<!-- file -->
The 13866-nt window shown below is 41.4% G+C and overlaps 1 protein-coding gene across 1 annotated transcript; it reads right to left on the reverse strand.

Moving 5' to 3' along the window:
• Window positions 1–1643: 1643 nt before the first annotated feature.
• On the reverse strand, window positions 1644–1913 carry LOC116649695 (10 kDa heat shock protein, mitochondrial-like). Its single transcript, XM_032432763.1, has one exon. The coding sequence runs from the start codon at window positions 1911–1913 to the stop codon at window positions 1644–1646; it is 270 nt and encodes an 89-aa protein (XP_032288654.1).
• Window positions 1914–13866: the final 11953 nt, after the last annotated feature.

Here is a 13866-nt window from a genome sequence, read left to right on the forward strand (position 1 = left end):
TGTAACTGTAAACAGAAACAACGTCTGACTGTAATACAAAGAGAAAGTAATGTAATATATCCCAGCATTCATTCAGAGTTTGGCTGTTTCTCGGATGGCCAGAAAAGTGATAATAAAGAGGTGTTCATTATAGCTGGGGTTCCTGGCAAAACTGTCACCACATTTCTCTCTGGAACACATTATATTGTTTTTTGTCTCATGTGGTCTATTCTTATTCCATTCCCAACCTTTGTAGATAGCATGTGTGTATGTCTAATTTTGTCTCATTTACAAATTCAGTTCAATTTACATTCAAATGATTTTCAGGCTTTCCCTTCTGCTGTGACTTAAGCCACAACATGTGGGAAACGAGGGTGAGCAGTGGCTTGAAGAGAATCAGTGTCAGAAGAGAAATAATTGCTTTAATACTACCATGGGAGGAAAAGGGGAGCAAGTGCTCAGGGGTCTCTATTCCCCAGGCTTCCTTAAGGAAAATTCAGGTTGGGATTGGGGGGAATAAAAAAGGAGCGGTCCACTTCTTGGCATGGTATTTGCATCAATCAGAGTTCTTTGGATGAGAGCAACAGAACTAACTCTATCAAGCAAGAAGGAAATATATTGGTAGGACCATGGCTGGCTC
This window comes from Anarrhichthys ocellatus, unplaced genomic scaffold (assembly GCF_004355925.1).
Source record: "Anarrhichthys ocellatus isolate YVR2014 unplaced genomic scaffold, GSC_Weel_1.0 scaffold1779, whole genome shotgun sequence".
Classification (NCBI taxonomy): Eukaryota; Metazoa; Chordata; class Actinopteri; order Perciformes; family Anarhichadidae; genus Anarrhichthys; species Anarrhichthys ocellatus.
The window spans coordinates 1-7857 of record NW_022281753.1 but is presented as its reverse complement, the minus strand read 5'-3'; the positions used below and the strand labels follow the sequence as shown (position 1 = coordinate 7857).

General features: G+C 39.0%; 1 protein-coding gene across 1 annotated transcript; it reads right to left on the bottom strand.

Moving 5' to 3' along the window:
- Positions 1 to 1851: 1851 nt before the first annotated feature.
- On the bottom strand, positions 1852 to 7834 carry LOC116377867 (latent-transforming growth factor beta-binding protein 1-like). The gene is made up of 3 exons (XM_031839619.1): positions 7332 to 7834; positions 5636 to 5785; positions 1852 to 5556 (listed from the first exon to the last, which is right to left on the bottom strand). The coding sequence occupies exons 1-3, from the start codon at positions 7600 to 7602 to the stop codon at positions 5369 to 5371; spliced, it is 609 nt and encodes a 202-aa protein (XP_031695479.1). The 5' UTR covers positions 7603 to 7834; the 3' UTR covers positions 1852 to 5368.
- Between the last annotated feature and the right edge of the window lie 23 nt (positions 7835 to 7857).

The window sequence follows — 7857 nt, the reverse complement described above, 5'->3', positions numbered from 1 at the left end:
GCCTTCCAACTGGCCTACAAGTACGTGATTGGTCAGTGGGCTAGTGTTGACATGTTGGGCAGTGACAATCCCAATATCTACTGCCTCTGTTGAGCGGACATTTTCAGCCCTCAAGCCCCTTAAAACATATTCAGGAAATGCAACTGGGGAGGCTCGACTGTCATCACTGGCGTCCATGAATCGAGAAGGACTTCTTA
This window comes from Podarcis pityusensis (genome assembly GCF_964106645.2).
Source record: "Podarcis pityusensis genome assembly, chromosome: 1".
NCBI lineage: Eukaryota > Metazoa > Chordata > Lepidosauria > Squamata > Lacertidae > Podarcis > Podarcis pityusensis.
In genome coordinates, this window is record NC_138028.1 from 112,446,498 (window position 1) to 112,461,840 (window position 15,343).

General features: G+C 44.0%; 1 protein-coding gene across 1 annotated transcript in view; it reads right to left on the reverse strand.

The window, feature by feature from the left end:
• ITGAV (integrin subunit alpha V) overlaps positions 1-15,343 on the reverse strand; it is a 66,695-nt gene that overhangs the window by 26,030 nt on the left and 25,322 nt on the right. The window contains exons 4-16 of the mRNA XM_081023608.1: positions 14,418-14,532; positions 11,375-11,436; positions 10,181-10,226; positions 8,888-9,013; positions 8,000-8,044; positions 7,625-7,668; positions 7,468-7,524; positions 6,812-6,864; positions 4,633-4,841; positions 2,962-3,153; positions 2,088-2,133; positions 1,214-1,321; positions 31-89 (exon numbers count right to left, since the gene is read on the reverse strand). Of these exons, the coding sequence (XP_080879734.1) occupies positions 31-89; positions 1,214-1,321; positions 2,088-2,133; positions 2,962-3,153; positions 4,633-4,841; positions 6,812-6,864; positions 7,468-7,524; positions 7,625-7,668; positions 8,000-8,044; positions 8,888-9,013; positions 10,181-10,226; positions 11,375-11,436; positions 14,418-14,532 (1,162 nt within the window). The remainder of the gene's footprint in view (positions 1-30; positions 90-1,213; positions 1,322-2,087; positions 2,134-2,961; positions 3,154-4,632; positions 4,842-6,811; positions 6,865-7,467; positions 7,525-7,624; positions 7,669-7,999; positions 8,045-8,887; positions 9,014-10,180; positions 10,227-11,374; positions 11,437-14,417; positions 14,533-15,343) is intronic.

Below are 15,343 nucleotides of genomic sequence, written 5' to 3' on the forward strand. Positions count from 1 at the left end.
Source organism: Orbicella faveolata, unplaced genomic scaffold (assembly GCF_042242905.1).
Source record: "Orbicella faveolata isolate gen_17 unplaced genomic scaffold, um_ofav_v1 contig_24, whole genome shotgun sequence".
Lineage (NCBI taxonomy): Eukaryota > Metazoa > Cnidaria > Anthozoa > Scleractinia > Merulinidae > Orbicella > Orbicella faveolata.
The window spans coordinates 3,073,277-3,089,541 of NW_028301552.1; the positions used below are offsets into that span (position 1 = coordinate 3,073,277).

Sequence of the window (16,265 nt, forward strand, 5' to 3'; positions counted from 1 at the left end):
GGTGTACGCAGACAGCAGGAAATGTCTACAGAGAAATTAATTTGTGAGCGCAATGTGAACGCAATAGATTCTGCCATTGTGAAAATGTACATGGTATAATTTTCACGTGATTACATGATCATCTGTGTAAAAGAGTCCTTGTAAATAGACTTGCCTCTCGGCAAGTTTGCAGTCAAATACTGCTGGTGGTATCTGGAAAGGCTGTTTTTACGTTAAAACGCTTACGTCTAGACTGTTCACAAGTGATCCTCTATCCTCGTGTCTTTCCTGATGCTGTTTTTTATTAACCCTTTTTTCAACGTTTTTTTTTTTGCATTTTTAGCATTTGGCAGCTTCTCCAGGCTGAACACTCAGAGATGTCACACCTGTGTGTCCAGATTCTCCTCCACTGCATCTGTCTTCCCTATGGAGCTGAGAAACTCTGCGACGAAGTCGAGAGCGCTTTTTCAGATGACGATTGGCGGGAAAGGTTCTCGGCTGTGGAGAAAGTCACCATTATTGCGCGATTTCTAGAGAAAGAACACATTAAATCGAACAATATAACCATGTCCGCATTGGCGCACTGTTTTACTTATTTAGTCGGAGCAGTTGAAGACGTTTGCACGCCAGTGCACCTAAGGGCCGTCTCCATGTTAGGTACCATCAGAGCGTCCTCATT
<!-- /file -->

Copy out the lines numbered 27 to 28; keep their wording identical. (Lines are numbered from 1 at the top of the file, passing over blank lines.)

Source organism: Orbicella faveolata, unplaced genomic scaffold (assembly GCF_042242905.1).
Source record: "Orbicella faveolata isolate gen_17 unplaced genomic scaffold, um_ofav_v1 contig_24, whole genome shotgun sequence".